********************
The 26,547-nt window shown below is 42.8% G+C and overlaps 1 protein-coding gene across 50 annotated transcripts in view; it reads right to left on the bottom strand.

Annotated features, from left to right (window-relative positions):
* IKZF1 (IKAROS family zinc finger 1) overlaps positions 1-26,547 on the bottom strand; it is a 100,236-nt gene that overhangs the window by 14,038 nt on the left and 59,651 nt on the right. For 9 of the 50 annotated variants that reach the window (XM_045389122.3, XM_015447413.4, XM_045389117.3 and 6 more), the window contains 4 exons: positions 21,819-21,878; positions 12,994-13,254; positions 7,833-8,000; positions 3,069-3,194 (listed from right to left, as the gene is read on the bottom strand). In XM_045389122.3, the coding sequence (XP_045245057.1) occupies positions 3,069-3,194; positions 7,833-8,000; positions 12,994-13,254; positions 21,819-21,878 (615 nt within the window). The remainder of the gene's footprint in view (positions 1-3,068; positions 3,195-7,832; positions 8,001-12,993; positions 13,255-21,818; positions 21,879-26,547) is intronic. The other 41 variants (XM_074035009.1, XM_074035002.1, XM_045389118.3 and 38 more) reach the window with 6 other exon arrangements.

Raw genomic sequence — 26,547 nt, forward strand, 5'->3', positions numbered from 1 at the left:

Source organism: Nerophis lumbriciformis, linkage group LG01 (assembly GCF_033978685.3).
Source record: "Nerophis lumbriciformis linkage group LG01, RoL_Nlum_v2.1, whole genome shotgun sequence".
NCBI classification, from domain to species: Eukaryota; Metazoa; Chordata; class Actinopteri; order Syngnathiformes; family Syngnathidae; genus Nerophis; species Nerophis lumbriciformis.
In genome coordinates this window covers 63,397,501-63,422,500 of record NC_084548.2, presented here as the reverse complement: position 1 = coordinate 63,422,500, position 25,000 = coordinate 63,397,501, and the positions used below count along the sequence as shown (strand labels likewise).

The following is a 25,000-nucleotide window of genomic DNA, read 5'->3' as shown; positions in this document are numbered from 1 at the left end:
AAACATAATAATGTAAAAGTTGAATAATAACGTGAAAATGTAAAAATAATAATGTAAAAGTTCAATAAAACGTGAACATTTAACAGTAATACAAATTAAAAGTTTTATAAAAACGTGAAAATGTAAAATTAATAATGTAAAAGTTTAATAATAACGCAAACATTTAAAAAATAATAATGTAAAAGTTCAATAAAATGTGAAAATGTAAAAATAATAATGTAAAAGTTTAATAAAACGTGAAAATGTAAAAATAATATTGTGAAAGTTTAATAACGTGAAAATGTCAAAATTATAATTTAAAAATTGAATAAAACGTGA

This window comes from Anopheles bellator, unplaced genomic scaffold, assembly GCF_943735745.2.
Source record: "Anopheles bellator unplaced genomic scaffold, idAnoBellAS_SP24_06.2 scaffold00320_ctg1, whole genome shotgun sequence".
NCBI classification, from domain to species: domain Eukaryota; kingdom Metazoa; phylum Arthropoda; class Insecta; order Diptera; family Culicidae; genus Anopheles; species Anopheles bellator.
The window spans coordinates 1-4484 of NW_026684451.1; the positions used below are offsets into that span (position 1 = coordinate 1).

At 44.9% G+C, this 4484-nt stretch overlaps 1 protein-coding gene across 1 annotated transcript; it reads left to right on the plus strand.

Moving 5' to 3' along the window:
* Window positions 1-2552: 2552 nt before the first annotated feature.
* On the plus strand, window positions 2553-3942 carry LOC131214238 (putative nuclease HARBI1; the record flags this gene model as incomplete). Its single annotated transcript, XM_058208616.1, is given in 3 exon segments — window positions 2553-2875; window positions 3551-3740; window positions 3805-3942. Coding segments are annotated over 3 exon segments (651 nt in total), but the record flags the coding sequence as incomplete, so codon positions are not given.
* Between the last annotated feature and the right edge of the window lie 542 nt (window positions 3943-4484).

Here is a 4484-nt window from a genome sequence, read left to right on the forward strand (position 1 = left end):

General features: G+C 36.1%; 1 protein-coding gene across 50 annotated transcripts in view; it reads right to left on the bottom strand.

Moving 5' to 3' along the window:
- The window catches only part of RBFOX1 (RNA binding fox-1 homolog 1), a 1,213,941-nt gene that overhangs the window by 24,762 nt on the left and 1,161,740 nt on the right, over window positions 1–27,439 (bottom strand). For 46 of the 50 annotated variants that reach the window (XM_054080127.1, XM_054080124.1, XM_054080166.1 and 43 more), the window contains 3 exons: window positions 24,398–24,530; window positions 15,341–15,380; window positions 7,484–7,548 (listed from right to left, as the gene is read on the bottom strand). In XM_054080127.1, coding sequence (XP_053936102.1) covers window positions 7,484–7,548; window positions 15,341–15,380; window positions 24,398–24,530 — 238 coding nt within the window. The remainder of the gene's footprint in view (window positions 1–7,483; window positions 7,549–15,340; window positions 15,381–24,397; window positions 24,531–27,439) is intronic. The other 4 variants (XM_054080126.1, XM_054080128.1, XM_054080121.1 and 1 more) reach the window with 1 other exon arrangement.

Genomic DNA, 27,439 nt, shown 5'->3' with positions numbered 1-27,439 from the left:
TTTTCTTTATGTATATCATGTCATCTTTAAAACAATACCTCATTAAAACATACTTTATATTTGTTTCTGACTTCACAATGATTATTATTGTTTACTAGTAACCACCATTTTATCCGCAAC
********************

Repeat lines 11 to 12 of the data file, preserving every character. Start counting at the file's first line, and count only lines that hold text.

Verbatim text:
This window comes from Anopheles bellator, unplaced genomic scaffold, assembly GCF_943735745.2.
Source record: "Anopheles bellator unplaced genomic scaffold, idAnoBellAS_SP24_06.2 scaffold00320_ctg1, whole genome shotgun sequence".